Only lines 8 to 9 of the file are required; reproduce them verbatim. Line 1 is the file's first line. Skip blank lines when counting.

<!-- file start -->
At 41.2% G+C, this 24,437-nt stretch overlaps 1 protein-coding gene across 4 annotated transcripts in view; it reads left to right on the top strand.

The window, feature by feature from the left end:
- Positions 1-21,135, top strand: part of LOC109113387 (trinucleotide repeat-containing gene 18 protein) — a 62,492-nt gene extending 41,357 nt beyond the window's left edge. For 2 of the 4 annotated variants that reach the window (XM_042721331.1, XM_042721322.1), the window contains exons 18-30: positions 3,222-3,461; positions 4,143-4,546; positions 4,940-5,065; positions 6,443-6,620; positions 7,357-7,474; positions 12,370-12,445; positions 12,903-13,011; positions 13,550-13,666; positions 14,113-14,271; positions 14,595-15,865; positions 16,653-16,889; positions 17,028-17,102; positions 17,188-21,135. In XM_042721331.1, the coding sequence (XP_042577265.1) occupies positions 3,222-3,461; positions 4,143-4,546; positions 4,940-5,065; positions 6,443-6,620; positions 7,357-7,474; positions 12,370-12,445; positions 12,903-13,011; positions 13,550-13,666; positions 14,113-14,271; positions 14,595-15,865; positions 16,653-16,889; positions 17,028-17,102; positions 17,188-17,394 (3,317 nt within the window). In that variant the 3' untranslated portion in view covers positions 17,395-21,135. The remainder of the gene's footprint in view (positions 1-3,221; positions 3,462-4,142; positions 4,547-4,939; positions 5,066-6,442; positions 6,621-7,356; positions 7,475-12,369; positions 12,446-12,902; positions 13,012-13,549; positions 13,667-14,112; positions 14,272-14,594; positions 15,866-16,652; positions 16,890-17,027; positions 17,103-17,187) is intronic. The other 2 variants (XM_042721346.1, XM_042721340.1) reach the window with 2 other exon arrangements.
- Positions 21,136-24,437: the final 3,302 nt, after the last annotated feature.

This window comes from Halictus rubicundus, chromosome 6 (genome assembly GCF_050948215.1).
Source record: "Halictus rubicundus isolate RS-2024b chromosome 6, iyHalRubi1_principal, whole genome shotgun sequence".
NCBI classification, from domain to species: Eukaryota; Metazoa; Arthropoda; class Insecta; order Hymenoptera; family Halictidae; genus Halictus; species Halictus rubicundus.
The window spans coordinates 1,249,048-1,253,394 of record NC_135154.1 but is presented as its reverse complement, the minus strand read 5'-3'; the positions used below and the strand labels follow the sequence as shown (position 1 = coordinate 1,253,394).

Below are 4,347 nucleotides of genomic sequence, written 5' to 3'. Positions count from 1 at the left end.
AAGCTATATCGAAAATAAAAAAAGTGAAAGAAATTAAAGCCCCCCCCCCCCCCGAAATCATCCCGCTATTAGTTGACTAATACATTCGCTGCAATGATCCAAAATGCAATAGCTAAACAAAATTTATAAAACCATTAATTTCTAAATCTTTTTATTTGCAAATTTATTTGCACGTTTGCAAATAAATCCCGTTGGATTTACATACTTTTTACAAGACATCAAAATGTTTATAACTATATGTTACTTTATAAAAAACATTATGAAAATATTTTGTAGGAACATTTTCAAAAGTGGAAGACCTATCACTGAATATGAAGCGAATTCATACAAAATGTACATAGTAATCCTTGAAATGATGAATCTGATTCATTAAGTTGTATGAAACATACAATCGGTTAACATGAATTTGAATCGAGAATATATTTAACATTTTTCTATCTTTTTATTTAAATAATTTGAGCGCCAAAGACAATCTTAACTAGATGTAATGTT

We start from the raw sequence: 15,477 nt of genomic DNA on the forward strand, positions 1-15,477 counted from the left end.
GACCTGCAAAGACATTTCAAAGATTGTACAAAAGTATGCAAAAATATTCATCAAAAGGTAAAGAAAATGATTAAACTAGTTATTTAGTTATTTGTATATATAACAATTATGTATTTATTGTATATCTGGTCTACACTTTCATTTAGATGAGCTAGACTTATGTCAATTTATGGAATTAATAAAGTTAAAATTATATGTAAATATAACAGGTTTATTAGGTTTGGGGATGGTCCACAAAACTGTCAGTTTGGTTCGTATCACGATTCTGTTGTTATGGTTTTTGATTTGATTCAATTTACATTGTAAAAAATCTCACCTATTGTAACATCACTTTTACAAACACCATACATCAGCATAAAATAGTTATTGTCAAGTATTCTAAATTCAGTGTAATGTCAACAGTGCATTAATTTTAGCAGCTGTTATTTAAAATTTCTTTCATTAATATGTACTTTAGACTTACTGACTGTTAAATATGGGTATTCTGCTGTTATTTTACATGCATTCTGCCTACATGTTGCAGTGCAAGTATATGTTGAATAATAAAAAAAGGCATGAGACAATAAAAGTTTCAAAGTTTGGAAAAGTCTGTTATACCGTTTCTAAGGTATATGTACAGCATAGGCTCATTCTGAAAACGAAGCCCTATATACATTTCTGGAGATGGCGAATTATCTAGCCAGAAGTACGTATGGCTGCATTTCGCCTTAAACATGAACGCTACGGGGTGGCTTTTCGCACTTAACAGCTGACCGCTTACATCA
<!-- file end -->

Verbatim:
The window spans coordinates 1,249,048-1,253,394 of record NC_135154.1 but is presented as its reverse complement, the minus strand read 5'-3'; the positions used below and the strand labels follow the sequence as shown (position 1 = coordinate 1,253,394).

Below are 4,347 nucleotides of genomic sequence, written 5' to 3'. Positions count from 1 at the left end.